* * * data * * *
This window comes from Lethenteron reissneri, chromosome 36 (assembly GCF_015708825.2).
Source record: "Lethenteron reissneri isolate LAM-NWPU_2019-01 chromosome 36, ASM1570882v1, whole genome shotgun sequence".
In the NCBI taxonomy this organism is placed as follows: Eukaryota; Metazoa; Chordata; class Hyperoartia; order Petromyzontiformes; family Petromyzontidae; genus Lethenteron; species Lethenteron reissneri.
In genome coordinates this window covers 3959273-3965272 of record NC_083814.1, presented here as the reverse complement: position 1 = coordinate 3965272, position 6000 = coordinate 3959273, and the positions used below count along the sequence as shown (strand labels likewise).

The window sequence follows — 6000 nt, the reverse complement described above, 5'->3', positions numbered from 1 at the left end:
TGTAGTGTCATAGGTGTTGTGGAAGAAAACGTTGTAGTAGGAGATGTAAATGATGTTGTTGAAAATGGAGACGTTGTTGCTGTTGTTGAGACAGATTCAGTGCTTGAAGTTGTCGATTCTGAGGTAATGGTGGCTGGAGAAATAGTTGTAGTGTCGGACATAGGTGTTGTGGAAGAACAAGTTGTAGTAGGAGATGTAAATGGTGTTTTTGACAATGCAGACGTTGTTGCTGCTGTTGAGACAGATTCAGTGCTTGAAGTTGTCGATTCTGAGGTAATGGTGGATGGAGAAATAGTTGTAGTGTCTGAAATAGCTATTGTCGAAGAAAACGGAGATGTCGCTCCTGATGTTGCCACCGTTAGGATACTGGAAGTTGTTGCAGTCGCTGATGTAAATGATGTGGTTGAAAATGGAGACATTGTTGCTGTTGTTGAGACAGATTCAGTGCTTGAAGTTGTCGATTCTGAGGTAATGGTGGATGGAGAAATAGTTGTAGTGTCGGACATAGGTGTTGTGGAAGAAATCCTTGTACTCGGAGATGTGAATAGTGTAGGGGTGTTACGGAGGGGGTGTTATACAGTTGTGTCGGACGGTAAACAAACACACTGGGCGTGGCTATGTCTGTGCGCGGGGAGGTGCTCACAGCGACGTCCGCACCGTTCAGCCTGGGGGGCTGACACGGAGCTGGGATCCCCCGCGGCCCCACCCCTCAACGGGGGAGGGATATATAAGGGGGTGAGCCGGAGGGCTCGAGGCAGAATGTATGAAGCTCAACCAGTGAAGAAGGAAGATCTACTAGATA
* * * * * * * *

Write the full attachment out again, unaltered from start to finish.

This window comes from Lethenteron reissneri, chromosome 36 (assembly GCF_015708825.2).
Source record: "Lethenteron reissneri isolate LAM-NWPU_2019-01 chromosome 36, ASM1570882v1, whole genome shotgun sequence".
In the NCBI taxonomy this organism is placed as follows: Eukaryota; Metazoa; Chordata; class Hyperoartia; order Petromyzontiformes; family Petromyzontidae; genus Lethenteron; species Lethenteron reissneri.
In genome coordinates this window covers 3959273-3965272 of record NC_083814.1, presented here as the reverse complement: position 1 = coordinate 3965272, position 6000 = coordinate 3959273, and the positions used below count along the sequence as shown (strand labels likewise).

The window sequence follows — 6000 nt, the reverse complement described above, 5'->3', positions numbered from 1 at the left end:
TGTAGTGTCATAGGTGTTGTGGAAGAAAACGTTGTAGTAGGAGATGTAAATGATGTTGTTGAAAATGGAGACGTTGTTGCTGTTGTTGAGACAGATTCAGTGCTTGAAGTTGTCGATTCTGAGGTAATGGTGGCTGGAGAAATAGTTGTAGTGTCGGACATAGGTGTTGTGGAAGAACAAGTTGTAGTAGGAGATGTAAATGGTGTTTTTGACAATGCAGACGTTGTTGCTGCTGTTGAGACAGATTCAGTGCTTGAAGTTGTCGATTCTGAGGTAATGGTGGATGGAGAAATAGTTGTAGTGTCTGAAATAGCTATTGTCGAAGAAAACGGAGATGTCGCTCCTGATGTTGCCACCGTTAGGATACTGGAAGTTGTTGCAGTCGCTGATGTAAATGATGTGGTTGAAAATGGAGACATTGTTGCTGTTGTTGAGACAGATTCAGTGCTTGAAGTTGTCGATTCTGAGGTAATGGTGGATGGAGAAATAGTTGTAGTGTCGGACATAGGTGTTGTGGAAGAAATCCTTGTACTCGGAGATGTGAATAGTGTAGGGGTGTTACGGAGGGGGTGTTATACAGTTGTGTCGGACGGTAAACAAACACACTGGGCGTGGCTATGTCTGTGCGCGGGGAGGTGCTCACAGCGACGTCCGCACCGTTCAGCCTGGGGGGCTGACACGGAGCTGGGATCCCCCGCGGCCCCACCCCTCAACGGGGGAGGGATATATAAGGGGGTGAGCCGGAGGGCTCGAGGCAGAATGTATGAAGCTCAACCAGTGAAGAAGGAAGATCTACTAGATA